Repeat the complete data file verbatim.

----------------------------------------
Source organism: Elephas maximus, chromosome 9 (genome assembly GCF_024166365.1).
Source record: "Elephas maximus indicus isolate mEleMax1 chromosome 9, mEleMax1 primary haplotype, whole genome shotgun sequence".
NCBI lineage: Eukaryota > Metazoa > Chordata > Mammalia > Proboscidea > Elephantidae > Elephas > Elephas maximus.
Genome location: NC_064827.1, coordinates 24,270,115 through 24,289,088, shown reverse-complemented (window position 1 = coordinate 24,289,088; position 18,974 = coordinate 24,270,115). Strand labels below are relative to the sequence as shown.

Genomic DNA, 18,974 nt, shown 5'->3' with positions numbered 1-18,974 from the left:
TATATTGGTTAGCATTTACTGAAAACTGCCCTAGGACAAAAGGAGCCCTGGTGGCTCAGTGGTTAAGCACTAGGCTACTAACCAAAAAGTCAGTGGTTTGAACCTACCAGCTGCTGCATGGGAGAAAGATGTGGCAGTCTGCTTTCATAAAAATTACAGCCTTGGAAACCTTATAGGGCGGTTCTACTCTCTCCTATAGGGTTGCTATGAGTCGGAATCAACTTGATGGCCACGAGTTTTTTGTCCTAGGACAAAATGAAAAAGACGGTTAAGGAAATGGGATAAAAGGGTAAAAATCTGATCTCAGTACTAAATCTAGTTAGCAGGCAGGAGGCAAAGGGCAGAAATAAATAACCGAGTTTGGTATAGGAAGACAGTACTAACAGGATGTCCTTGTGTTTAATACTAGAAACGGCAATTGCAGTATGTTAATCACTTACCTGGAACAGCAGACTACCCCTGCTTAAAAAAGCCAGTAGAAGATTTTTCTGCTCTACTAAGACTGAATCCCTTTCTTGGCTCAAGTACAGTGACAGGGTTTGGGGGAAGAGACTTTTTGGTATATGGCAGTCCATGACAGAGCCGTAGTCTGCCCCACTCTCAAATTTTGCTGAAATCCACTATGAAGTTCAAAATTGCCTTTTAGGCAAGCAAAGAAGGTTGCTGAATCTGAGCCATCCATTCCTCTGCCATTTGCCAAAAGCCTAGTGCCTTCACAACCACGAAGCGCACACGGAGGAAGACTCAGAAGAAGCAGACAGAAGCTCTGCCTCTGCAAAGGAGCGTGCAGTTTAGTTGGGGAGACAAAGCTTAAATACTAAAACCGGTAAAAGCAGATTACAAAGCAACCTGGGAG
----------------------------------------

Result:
Source organism: Elephas maximus, chromosome 9 (genome assembly GCF_024166365.1).
Source record: "Elephas maximus indicus isolate mEleMax1 chromosome 9, mEleMax1 primary haplotype, whole genome shotgun sequence".
NCBI lineage: Eukaryota > Metazoa > Chordata > Mammalia > Proboscidea > Elephantidae > Elephas > Elephas maximus.
Genome location: NC_064827.1, coordinates 24,270,115 through 24,289,088, shown reverse-complemented (window position 1 = coordinate 24,289,088; position 18,974 = coordinate 24,270,115). Strand labels below are relative to the sequence as shown.

Genomic DNA, 18,974 nt, shown 5'->3' with positions numbered 1-18,974 from the left:
TATATTGGTTAGCATTTACTGAAAACTGCCCTAGGACAAAAGGAGCCCTGGTGGCTCAGTGGTTAAGCACTAGGCTACTAACCAAAAAGTCAGTGGTTTGAACCTACCAGCTGCTGCATGGGAGAAAGATGTGGCAGTCTGCTTTCATAAAAATTACAGCCTTGGAAACCTTATAGGGCGGTTCTACTCTCTCCTATAGGGTTGCTATGAGTCGGAATCAACTTGATGGCCACGAGTTTTTTGTCCTAGGACAAAATGAAAAAGACGGTTAAGGAAATGGGATAAAAGGGTAAAAATCTGATCTCAGTACTAAATCTAGTTAGCAGGCAGGAGGCAAAGGGCAGAAATAAATAACCGAGTTTGGTATAGGAAGACAGTACTAACAGGATGTCCTTGTGTTTAATACTAGAAACGGCAATTGCAGTATGTTAATCACTTACCTGGAACAGCAGACTACCCCTGCTTAAAAAAGCCAGTAGAAGATTTTTCTGCTCTACTAAGACTGAATCCCTTTCTTGGCTCAAGTACAGTGACAGGGTTTGGGGGAAGAGACTTTTTGGTATATGGCAGTCCATGACAGAGCCGTAGTCTGCCCCACTCTCAAATTTTGCTGAAATCCACTATGAAGTTCAAAATTGCCTTTTAGGCAAGCAAAGAAGGTTGCTGAATCTGAGCCATCCATTCCTCTGCCATTTGCCAAAAGCCTAGTGCCTTCACAACCACGAAGCGCACACGGAGGAAGACTCAGAAGAAGCAGACAGAAGCTCTGCCTCTGCAAAGGAGCGTGCAGTTTAGTTGGGGAGACAAAGCTTAAATACTAAAACCGGTAAAAGCAGATTACAAAGCAACCTGGGAG